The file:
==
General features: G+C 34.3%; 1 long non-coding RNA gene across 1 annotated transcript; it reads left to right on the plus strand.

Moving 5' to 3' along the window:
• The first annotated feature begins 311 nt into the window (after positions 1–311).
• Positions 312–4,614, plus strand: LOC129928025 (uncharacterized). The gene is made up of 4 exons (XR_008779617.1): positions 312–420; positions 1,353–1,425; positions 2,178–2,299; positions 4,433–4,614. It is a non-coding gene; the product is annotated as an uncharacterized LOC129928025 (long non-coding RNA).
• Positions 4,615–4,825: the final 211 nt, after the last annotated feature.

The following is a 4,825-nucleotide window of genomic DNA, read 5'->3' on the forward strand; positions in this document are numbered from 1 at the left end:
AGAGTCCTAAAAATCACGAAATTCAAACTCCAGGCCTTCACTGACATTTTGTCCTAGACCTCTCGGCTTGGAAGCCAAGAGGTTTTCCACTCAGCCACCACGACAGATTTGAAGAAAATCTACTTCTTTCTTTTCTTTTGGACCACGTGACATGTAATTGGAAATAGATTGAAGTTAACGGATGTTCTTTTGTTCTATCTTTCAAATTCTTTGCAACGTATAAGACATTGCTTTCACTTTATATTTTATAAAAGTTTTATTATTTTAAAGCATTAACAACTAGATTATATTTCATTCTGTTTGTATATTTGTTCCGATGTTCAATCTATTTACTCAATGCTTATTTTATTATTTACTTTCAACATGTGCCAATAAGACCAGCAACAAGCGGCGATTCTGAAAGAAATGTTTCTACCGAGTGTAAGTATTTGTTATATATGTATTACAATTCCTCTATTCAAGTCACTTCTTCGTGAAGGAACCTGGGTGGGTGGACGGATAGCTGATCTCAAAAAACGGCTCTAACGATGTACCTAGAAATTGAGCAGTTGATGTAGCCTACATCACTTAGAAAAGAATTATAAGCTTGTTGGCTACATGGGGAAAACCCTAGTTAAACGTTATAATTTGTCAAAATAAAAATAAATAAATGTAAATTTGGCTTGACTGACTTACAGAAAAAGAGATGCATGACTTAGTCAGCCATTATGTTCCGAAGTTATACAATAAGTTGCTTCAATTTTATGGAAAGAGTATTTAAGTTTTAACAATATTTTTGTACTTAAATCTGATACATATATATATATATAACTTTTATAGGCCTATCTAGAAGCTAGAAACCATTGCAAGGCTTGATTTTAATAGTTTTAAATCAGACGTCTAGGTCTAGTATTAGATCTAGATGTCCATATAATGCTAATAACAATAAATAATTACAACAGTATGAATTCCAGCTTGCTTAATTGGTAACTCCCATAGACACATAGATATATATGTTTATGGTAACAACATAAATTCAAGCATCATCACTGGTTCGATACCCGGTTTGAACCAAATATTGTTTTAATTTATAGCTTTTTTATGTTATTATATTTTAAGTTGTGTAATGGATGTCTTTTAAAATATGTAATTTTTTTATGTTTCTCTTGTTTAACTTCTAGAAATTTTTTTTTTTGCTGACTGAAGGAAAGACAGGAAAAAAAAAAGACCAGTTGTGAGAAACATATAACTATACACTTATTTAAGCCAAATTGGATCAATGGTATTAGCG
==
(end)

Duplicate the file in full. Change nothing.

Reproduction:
General features: G+C 34.3%; 1 long non-coding RNA gene across 1 annotated transcript; it reads left to right on the plus strand.

Moving 5' to 3' along the window:
• The first annotated feature begins 311 nt into the window (after positions 1–311).
• Positions 312–4,614, plus strand: LOC129928025 (uncharacterized). The gene is made up of 4 exons (XR_008779617.1): positions 312–420; positions 1,353–1,425; positions 2,178–2,299; positions 4,433–4,614. It is a non-coding gene; the product is annotated as an uncharacterized LOC129928025 (long non-coding RNA).
• Positions 4,615–4,825: the final 211 nt, after the last annotated feature.

The following is a 4,825-nucleotide window of genomic DNA, read 5'->3' on the forward strand; positions in this document are numbered from 1 at the left end:
AGAGTCCTAAAAATCACGAAATTCAAACTCCAGGCCTTCACTGACATTTTGTCCTAGACCTCTCGGCTTGGAAGCCAAGAGGTTTTCCACTCAGCCACCACGACAGATTTGAAGAAAATCTACTTCTTTCTTTTCTTTTGGACCACGTGACATGTAATTGGAAATAGATTGAAGTTAACGGATGTTCTTTTGTTCTATCTTTCAAATTCTTTGCAACGTATAAGACATTGCTTTCACTTTATATTTTATAAAAGTTTTATTATTTTAAAGCATTAACAACTAGATTATATTTCATTCTGTTTGTATATTTGTTCCGATGTTCAATCTATTTACTCAATGCTTATTTTATTATTTACTTTCAACATGTGCCAATAAGACCAGCAACAAGCGGCGATTCTGAAAGAAATGTTTCTACCGAGTGTAAGTATTTGTTATATATGTATTACAATTCCTCTATTCAAGTCACTTCTTCGTGAAGGAACCTGGGTGGGTGGACGGATAGCTGATCTCAAAAAACGGCTCTAACGATGTACCTAGAAATTGAGCAGTTGATGTAGCCTACATCACTTAGAAAAGAATTATAAGCTTGTTGGCTACATGGGGAAAACCCTAGTTAAACGTTATAATTTGTCAAAATAAAAATAAATAAATGTAAATTTGGCTTGACTGACTTACAGAAAAAGAGATGCATGACTTAGTCAGCCATTATGTTCCGAAGTTATACAATAAGTTGCTTCAATTTTATGGAAAGAGTATTTAAGTTTTAACAATATTTTTGTACTTAAATCTGATACATATATATATATATAACTTTTATAGGCCTATCTAGAAGCTAGAAACCATTGCAAGGCTTGATTTTAATAGTTTTAAATCAGACGTCTAGGTCTAGTATTAGATCTAGATGTCCATATAATGCTAATAACAATAAATAATTACAACAGTATGAATTCCAGCTTGCTTAATTGGTAACTCCCATAGACACATAGATATATATGTTTATGGTAACAACATAAATTCAAGCATCATCACTGGTTCGATACCCGGTTTGAACCAAATATTGTTTTAATTTATAGCTTTTTTATGTTATTATATTTTAAGTTGTGTAATGGATGTCTTTTAAAATATGTAATTTTTTTATGTTTCTCTTGTTTAACTTCTAGAAATTTTTTTTTTTGCTGACTGAAGGAAAGACAGGAAAAAAAAAAGACCAGTTGTGAGAAACATATAACTATACACTTATTTAAGCCAAATTGGATCAATGGTATTAGCG